I thought the hon. Member's remarks tended in that direction, but if I am wrong I apologise. If it is to be suggested that Irish should be a compulsory subject, whether in Irish-speaking districts or not, as far as I can see, the result would be to re-create Irish as the national language of Ireland. That I believe to be an impossibility, and I am not prepared to encourage it. Notwithstanding the numerous resolutions of public bodies and the expression of opinion from the benches opposite, I wish to point out that there is not in any private schools a real demand for the teaching of Irish as a compulsory subject. I do not find on the part of parents who send their children to secondary schools a demand that Irish should be compulsory. In the higher colleges in Ireland is Irish a compulsory subject? I can find absolutely no trace of anything of the kind. Take the case of Queen's College, Galway. In 1897–98 there was only one student who attended the lectures on Irish; in 1898–99 nobody attended, and no one has attended this session. The fact is that there is no real, genuine, spontaneous desire in Ireland to revive Irish as the national language. I am glad of this, for it would be a retrograde step, doomed to failure. These remarks I merely make by the way, because it seems to me that the important question, after all, is whether it is desirable that the bilingual system should be applied also to Ireland. Personally I have no objection to bilingual teaching in Gaelic districts, although I foresee great difficulties in the way of providing teachers competent to instruct in the vernacular. I do not think, however, that very much time should be spent upon teaching children to write Irish, but I hold that where Irish is the home language it would be better that instruction in that language should be given.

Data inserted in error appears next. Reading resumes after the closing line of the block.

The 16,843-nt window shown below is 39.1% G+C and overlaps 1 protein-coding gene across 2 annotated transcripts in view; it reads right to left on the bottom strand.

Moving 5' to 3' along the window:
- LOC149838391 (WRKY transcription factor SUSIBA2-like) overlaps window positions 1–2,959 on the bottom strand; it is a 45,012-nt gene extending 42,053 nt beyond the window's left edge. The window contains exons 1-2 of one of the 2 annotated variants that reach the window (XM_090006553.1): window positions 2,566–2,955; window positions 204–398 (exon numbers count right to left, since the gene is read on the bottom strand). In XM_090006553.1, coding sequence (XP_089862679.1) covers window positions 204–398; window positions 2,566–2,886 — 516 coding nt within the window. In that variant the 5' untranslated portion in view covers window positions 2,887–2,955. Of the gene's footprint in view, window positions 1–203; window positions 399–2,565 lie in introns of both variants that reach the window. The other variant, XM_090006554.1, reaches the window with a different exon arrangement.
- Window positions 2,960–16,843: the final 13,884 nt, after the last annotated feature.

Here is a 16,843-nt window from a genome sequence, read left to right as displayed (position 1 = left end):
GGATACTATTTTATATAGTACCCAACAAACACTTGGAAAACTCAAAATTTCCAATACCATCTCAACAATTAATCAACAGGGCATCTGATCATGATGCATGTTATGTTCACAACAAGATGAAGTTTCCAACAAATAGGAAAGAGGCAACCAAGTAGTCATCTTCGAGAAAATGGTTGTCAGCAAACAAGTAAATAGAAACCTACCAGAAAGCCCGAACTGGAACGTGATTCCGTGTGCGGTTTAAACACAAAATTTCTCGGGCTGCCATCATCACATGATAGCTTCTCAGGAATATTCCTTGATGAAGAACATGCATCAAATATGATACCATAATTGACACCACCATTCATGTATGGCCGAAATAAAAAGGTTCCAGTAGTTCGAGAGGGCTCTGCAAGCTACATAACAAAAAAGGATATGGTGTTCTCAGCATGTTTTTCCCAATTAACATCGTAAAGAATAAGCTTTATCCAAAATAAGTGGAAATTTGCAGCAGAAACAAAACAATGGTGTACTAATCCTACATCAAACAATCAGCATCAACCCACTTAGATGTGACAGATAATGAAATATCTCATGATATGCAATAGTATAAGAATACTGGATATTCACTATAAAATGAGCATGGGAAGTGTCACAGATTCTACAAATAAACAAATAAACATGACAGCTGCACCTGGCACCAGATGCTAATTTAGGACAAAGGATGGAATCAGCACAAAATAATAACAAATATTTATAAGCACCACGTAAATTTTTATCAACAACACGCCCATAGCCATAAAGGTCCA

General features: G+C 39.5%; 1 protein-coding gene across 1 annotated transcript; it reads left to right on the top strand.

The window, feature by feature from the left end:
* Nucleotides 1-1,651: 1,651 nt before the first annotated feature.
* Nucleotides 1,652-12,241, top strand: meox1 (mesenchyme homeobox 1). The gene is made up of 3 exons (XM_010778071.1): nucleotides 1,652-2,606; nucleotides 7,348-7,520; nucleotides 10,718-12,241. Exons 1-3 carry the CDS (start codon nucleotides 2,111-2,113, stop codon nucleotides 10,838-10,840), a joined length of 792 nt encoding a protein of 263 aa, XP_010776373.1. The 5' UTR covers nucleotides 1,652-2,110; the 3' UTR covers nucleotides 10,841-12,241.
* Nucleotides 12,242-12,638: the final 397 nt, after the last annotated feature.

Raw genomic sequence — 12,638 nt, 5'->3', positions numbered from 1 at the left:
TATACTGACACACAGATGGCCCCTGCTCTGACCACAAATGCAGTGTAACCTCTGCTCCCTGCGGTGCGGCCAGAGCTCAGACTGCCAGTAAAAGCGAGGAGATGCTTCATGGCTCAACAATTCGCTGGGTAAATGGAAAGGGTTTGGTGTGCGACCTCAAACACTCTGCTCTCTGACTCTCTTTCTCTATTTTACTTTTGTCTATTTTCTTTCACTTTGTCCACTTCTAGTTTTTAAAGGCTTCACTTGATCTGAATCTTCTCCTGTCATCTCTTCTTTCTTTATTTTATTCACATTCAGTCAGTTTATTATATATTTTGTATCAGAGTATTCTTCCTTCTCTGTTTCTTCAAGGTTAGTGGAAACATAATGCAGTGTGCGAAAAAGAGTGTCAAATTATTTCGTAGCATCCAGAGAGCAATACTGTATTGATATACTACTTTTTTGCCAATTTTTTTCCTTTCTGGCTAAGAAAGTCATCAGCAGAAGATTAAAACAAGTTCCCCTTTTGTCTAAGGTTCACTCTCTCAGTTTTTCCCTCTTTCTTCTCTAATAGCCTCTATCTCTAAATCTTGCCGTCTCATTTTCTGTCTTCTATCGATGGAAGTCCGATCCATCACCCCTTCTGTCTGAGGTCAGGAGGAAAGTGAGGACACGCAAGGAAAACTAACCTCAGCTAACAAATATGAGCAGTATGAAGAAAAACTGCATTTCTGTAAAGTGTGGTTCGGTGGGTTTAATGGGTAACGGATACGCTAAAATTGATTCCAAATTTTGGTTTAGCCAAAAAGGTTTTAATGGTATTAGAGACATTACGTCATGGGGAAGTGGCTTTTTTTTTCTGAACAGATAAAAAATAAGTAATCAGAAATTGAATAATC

MR. HARRINGTON (Dublin, Harbour)